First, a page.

3. Anti-Poaching.  Another big one that is a fear of guild alliances is the fear of poaching the other members’ members.  This breeds mistrust, so its important to nip this from the beginning.  What I and our ally did was setup a rule where neither guild would accept any applicant from the others’ guild.  Members were free to go anywhere else, but could not apply to each others’ guild.

4. Who will organize and run the raids?  This is really the last one, just setting up responsibility for who is going to be creating the calendar invite and inviting folks and who will be the main raid leader once the raid begins.  This should also include what days and times you will be raiding.  As another example of what we did is that we had the other guild GM create the event and provide admin access to myself, this allowed both of us to invite as necessary.  Both GMs are sharing the Raid Leader responsibility, and talk frequently in order to not step over each other during the fights.

5. Expectations.  At some point you may find your alliance treading on the “progression” path and may want to set forth expectations with members on performance during progression fights, whether that’s dps numbers or gear score, survivability, etc.  This rule is optional of you are treating the alliance more casually but you should at least think about it.

By defining all these things ahead of time will limit a lot of headaches and questions people have.

Executing the Alliance

The final thing is moving forward with the alliance.  Share information with one another, strats.  Let the members mingle before hand on vent and joke around.  The idea is to form one guild temporarily during the runs and then disband back to their own families afterward.  Letting members know more about each other and feeling open to joke and talk makes the unit more cohesive.  Praising the joint runs, congratulating the team as a whole and sharing the success as an alliance will continue to nurture the alliance and allow it to grow and become successful.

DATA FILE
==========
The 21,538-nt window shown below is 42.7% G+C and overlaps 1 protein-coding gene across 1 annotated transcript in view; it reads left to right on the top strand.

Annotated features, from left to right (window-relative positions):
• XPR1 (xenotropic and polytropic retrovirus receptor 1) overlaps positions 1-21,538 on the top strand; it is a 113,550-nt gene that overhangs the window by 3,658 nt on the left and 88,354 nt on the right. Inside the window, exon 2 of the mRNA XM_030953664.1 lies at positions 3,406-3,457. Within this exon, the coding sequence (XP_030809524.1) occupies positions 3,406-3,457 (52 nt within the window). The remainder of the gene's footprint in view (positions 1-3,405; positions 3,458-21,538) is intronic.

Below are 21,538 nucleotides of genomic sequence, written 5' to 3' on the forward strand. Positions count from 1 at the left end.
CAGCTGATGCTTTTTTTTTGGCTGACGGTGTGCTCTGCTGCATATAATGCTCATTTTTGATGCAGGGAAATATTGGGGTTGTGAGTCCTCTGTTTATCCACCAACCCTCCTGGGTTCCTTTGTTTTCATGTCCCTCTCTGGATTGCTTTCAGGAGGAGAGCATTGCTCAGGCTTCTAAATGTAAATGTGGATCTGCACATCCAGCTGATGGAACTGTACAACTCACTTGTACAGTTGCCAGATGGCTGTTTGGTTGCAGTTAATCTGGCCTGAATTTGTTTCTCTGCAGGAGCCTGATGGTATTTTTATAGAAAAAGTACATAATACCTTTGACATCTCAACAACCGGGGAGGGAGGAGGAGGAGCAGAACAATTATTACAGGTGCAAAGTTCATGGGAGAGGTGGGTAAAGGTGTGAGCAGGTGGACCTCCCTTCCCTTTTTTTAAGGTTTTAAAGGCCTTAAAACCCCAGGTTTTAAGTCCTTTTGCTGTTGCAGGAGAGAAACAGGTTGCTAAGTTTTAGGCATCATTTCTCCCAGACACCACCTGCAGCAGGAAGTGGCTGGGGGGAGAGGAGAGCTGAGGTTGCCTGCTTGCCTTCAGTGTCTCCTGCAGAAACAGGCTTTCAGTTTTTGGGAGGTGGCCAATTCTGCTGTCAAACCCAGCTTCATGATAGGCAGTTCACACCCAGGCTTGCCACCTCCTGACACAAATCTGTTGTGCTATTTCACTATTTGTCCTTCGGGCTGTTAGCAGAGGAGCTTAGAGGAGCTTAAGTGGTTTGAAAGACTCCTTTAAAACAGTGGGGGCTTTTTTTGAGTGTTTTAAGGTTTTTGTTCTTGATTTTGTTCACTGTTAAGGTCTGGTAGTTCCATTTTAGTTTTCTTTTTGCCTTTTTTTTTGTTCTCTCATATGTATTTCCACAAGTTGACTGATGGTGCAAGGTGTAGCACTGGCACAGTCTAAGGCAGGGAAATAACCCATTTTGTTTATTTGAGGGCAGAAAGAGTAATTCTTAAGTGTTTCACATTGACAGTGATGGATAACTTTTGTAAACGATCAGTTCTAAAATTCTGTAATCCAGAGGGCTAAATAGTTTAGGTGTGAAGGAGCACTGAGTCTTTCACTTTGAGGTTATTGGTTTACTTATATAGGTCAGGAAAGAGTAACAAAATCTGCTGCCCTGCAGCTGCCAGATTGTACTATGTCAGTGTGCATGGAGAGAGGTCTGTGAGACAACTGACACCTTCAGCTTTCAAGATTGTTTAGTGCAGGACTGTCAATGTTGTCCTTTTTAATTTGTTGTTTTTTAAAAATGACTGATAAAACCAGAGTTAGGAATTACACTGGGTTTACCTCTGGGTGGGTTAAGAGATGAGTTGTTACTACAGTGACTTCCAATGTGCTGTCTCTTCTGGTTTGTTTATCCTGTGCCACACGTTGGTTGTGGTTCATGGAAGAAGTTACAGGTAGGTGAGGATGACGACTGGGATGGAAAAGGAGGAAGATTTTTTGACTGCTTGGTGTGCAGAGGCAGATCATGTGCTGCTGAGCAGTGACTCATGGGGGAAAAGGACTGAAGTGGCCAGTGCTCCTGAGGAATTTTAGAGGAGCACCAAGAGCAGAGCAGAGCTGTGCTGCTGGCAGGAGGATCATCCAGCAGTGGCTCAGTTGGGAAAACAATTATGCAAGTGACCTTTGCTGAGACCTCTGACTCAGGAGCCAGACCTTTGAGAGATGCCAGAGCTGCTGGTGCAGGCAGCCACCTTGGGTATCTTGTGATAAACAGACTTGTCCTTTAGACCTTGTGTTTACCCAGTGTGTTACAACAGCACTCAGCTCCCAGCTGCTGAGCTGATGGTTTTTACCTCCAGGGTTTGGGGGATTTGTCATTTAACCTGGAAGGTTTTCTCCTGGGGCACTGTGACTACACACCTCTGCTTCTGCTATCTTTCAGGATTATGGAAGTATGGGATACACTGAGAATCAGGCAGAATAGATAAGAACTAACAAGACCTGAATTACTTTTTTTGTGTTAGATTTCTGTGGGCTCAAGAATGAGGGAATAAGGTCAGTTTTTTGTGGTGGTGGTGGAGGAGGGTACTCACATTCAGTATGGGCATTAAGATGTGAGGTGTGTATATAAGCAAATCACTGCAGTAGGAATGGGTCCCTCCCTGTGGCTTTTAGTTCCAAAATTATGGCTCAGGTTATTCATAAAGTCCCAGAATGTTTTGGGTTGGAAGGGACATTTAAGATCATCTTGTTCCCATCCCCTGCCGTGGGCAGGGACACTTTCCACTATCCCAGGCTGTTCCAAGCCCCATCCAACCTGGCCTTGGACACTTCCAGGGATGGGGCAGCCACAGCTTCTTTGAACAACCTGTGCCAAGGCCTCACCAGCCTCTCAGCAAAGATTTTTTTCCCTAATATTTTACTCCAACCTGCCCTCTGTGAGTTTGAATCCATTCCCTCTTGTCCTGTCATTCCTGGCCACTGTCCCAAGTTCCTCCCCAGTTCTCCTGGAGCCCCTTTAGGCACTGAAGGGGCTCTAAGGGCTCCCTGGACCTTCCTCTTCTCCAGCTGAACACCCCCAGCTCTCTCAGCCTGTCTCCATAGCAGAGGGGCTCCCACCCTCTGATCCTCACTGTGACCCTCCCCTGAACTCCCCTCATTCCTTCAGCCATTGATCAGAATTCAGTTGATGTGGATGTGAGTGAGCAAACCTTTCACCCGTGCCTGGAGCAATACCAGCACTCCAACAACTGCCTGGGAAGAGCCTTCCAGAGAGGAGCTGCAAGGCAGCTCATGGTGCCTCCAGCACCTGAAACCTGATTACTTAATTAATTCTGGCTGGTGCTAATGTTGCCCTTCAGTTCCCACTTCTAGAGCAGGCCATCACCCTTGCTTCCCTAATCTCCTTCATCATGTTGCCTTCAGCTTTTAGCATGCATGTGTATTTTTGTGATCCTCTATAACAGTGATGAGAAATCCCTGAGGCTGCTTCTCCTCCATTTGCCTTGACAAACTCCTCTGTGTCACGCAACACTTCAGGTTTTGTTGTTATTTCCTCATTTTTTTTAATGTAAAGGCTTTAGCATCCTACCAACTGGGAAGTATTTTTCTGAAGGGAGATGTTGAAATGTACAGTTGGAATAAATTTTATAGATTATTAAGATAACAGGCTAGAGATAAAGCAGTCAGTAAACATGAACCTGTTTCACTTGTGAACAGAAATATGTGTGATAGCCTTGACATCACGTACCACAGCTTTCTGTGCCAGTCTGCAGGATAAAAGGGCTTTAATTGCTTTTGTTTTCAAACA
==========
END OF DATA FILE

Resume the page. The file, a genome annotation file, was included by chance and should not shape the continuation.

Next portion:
Conclusion

In the end any alliance can succeed or fail, it all depends on the amount of effort you and your officers are willing to put into it.  Both GMs need to be on the same page, communication amongst each other and your respective guilds is absolutely key.  And one thing I can’t help but caution you about is not trying to stretch the alliance beyond its means too fast.  Let it grow and progress organically.  Guilds spend many months becoming a lean mean team, an alliance is no different.

Alliances are a great way for guilds who are experiencing some issues, downturn, slowdown, whatever you want to call it, to really help each other out.  Providing members with means to see content and have success doing it increase member morale and ultimately member retention.  But remember the number one rule of it all, keep it fun.  If its not fun, you are missing the whole point.

I want to give a big shout-out to both my guild and my ally guild for executing our guild alliance perfectly.  We have received such great feedback from our members regarding it, and we have had such great success too.  The officers of both guilds have done a fantastic job of creating a successful and fun environment for both our members to enjoy the game that much more.

Good luck to any of you who pursue this path, its a great option for the doldrums at the end of an expansion.